I'm trying to determine which circuits are controlled by
which circuit breakers on a sub-division home built in
Southern California in 1980. I want to minimize the process
of shutting off one circuit at a time and then walking
around checking lights and wall outlets. I'm hoping some
experienced house construction electricians can make my task
easier using the information provided below.
There are two black toggles, mechanically linked, with the
label 125 amps.
There are two black toggles, independent of each other, with
the labels 50 amps.
There are two green toggles, independent of each other, with
the labels 30 amps.
There is a single black toggle with the label 20 amps.
There are four red toggles, independent of each other, with
the labels 20 amps.
There is a single black toggle with the label 15 amps.
There are four blue toggles, independent of each other, with
the labels 15 amps.
There are cryptic handwritten letters (perhaps remnants of
faded words) like R, V, Fau, and DG next to some of the
Former slayer of dragons; practice now limited to sacred
From your post the only thing I can tell is that the panel was made by
Zinsco or Bryant. The 2-50 amp breakers should be tied together so they trip
simultaneously. They probably feed an electric range. The 2-30 amp breakers
should also be tied together. They probably feed an electric dryer. While
there are tools designed to make this process easy, I personally have never
been successful using one, so I just run around with a test light or radio
and flip breakers
radio is best.
do this when wife or GF isnt home to minimze complaints.
a buddy of mine added labels to every switch and outlet with a breaker
myself I would of written the number on the back side of the covers,
he put the labels on the outside, i think it looks tacky.
The 50 amp breakers, probably hot tub, or electric range. 30
is often water heater, or dryer. Either could be the outdoor
unit for the AC.
As to the others, the usual way to trace sockets is either
with a tracer (Harbor Freight, $20 or so). Or, you can plug
in a radio and turn it up loud. Go see which breaker turns
off the radio. As to the lights, having a buddy and a couple
walkie talkies is very helpful.
You're too lazy to hook up a light bulb and throw the switch.
You're gonna trust your safety...you're gonna risk DEATH
by relying on input from someone who has never seen your house???
You're gonna risk DEATH on ANYTHING you get off the internet.
NEVER, EVER, DON'T EVEN THINK ABOUT believing a circuit is OFF
without TESTING IT, EVERY TIME, no matter what is written on the panel
and ESPECIALLY based on some input from the internet.
How stupid are you?
The guy was obviously just asking for advice on narrowing his search.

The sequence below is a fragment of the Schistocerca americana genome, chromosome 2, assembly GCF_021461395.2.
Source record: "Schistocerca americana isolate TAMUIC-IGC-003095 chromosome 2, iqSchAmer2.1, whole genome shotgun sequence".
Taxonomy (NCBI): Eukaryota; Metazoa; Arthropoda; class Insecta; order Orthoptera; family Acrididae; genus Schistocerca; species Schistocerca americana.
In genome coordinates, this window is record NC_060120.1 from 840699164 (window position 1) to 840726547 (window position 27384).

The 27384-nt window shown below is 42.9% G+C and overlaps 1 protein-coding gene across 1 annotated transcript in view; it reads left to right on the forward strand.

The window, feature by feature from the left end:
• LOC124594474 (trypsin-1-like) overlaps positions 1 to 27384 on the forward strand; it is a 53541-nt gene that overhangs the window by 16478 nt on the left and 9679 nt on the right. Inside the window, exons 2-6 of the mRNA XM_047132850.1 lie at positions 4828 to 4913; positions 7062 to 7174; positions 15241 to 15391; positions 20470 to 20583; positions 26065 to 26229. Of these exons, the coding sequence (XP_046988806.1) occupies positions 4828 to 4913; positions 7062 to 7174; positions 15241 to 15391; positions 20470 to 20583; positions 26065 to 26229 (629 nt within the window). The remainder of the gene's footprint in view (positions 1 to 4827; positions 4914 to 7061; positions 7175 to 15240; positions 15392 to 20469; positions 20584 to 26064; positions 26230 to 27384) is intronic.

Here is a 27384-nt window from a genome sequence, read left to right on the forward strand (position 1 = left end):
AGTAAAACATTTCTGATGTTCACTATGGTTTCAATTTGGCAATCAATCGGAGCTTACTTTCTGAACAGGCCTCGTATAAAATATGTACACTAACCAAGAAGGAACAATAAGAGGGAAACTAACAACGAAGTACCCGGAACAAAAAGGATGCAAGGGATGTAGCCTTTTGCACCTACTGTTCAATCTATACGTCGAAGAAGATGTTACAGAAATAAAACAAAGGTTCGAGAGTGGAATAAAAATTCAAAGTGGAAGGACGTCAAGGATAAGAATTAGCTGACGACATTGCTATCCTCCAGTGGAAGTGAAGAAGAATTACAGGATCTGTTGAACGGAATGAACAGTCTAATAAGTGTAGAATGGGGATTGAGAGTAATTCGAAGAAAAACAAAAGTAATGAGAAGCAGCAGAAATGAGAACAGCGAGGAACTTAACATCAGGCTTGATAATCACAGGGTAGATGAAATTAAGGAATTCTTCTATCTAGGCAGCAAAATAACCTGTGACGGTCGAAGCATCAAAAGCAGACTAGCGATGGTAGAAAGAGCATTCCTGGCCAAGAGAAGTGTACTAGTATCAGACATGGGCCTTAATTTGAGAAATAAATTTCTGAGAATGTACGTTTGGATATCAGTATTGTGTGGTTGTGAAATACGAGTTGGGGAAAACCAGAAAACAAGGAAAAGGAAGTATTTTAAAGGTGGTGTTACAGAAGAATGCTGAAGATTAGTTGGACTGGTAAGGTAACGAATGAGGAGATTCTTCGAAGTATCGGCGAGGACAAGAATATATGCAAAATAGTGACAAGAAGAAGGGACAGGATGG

The size of the breakers is something that the average home owner does
not have to know.
You seem to think the OP was just going to label the panel without
doing any tests. It is smart to ask for advice. He has been given
good solid advice on how to narrow his search.
As the OP on this thread I'd like to thank Larry, RBM,
Hallerb, Stormin, HeyBub, and Metspitzer for your courteous,
rational, and constructive replies.
I was aware of the tracing techniques mentioned, but I don't
plan to use them until we return to Daylight Time, or there
is a local power outage. My home has 3 computers that are
always on, a dozen or more electric clocks and timers, and
several other electric devices, all spread over two floors
and a dozen rooms, that are a pain to reset twice a year and
whenever there is a power failure. By waiting until then I
can save myself one round of resetting.
The links to electric ranges, electric dryers, and hot tubs
are useful. My water heater is gas, and I don't have AC, so
those ideas aren't immediately useful.
I would put most of those on UPS, power failures and brownouts are
tough on computers.
UPSs are pretty cheap today, at least for short outages.
next power failure is the time to do all your testing, since you will
have to reset everything anyway
Computers not on UPSes? tsk, tsk.
seriously, I wouldn't be without one, did it for years but eventually
had to buy a new computer because the OS got corrupted due to constant
rebooting due to power dropping out for a few seconds all the time.
(I could have fixed it but it was old and not worth it.) If you
really leave your computer on all the time, it's a worthwhile
investment. (also, when I am working on the electric in a room with a
computer, I can just run an extension cord to another circuit, unplug
the UPS, plug into extension cord. Done.)
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